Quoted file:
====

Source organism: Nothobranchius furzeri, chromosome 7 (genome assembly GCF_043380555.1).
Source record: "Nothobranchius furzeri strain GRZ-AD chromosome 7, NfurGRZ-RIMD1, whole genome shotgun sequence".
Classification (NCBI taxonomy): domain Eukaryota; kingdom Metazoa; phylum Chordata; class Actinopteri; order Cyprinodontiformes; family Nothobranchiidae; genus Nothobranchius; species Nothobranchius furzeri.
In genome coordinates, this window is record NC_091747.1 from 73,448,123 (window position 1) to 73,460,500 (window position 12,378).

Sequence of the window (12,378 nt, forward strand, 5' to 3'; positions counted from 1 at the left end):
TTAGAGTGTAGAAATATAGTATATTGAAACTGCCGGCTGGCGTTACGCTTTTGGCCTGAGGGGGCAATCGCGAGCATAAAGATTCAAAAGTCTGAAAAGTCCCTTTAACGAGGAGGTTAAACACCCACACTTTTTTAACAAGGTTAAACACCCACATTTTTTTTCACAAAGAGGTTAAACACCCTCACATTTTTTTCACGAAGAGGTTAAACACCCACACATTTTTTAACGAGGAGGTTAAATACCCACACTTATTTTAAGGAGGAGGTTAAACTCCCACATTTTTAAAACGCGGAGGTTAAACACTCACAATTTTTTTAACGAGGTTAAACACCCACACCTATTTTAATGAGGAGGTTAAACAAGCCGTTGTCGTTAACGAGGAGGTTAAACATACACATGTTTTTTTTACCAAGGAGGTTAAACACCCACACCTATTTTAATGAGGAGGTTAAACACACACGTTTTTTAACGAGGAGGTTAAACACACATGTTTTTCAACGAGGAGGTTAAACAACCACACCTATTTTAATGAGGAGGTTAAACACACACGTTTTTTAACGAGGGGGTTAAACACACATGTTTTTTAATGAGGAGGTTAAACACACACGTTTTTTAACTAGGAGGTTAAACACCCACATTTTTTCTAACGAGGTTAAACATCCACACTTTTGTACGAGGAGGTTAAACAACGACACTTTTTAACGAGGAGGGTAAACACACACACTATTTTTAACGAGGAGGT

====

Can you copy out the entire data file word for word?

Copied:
Source organism: Nothobranchius furzeri, chromosome 7 (genome assembly GCF_043380555.1).
Source record: "Nothobranchius furzeri strain GRZ-AD chromosome 7, NfurGRZ-RIMD1, whole genome shotgun sequence".
Classification (NCBI taxonomy): domain Eukaryota; kingdom Metazoa; phylum Chordata; class Actinopteri; order Cyprinodontiformes; family Nothobranchiidae; genus Nothobranchius; species Nothobranchius furzeri.
In genome coordinates, this window is record NC_091747.1 from 73,448,123 (window position 1) to 73,460,500 (window position 12,378).

Sequence of the window (12,378 nt, forward strand, 5' to 3'; positions counted from 1 at the left end):
TTAGAGTGTAGAAATATAGTATATTGAAACTGCCGGCTGGCGTTACGCTTTTGGCCTGAGGGGGCAATCGCGAGCATAAAGATTCAAAAGTCTGAAAAGTCCCTTTAACGAGGAGGTTAAACACCCACACTTTTTTAACAAGGTTAAACACCCACATTTTTTTTCACAAAGAGGTTAAACACCCTCACATTTTTTTCACGAAGAGGTTAAACACCCACACATTTTTTAACGAGGAGGTTAAATACCCACACTTATTTTAAGGAGGAGGTTAAACTCCCACATTTTTAAAACGCGGAGGTTAAACACTCACAATTTTTTTAACGAGGTTAAACACCCACACCTATTTTAATGAGGAGGTTAAACAAGCCGTTGTCGTTAACGAGGAGGTTAAACATACACATGTTTTTTTTACCAAGGAGGTTAAACACCCACACCTATTTTAATGAGGAGGTTAAACACACACGTTTTTTAACGAGGAGGTTAAACACACATGTTTTTCAACGAGGAGGTTAAACAACCACACCTATTTTAATGAGGAGGTTAAACACACACGTTTTTTAACGAGGGGGTTAAACACACATGTTTTTTAATGAGGAGGTTAAACACACACGTTTTTTAACTAGGAGGTTAAACACCCACATTTTTTCTAACGAGGTTAAACATCCACACTTTTGTACGAGGAGGTTAAACAACGACACTTTTTAACGAGGAGGGTAAACACACACACTATTTTTAACGAGGAGGT